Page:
NET ECOLOGICAL BENEFIT ASSOCIATED WITH THE CREATION OF AN EFFLUENT DEPENDENT AQUATIC ECOSYSTEM IN SOUTHERN CALIFORIA
Abstract:The California Lahontan Regional Water Quality Control Board (LRWQCB) (Region 6) plans to establish site-specific beneficial uses for surface waters receiving discharge from the Lancaster, California County Sanitation District No. 14 Water Reclamation Plant (WRP). The discharge creates a significant effluent-dependent ecosystem in normally dry ephemeral waterbodies in an arid region. In preparation for LRWQCB action, the County Sanitation Districts of Los Angeles County completed a study to identify existing and reasonably attainable beneficial uses in Amargosa Creek, Paiute Ponds and Rosamond Dry Lake, and evaluate if there is a net ecological benefit associated with the created effluent-dependent ecosystem.
To support project goals, an analysis was conducted using the ecological benefits comparison principles established by the U.S. Environmental Protection Agency (EPA) Region 9 (EPA 1992, 1993). This approach evaluates the benefits and detriments associated with effluent-created habitats and provides an objective means to evaluate whether the created habitat provides a net ecological benefit to a local region. Findings from this analysis have been used to support the establishment of site-specific water quality objectives for ammonia and may be used to support establishment of other site specific water quality objectives in the future.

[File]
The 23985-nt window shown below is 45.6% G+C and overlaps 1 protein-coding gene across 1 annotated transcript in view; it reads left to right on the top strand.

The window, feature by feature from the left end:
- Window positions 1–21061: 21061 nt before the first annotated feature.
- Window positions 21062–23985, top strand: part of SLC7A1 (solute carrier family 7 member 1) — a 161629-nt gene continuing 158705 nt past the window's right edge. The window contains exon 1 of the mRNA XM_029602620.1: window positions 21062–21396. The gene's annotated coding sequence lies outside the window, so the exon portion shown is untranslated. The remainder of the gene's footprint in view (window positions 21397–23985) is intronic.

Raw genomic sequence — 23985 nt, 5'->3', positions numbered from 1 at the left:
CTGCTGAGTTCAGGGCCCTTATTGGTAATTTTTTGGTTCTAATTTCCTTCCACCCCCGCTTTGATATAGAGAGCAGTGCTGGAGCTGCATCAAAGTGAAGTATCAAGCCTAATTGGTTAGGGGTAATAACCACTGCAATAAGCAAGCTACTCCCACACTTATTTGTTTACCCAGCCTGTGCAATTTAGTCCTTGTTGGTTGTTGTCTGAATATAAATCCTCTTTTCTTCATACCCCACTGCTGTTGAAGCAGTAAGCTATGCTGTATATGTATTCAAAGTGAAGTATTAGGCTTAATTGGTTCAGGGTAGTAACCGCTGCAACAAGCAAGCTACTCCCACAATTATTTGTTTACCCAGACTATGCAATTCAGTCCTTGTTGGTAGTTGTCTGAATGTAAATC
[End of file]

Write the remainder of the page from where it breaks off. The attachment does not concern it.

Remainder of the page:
Eight ecological concerns were identified as potential benefits or detriments associated with the created Paiute Ponds ecosystem. Examples of potential benefits included use of the ponds as aquatic habitat by threatened and endangered species and use of the ponds as an outdoor environmental classroom for students. Examples of potential detriments included impacts from effluent on local groundwater and downstream waters. An objective analysis of each concern was conducted using available physical, chemical and biological data from the study area. The results of the ecological benefits comparison indicate that a net ecological benefit exists as a result of the discharge of treated effluent. In addition, the study identified three existing and/or reasonably attainable beneficial uses in the three evaluated waterbodies: Warmwater freshwater habitat (WARM), wildlife habitat (WILD), and non-contact water recreation (REC-2).
Document Type: Research Article
Publication date: January 1, 2004
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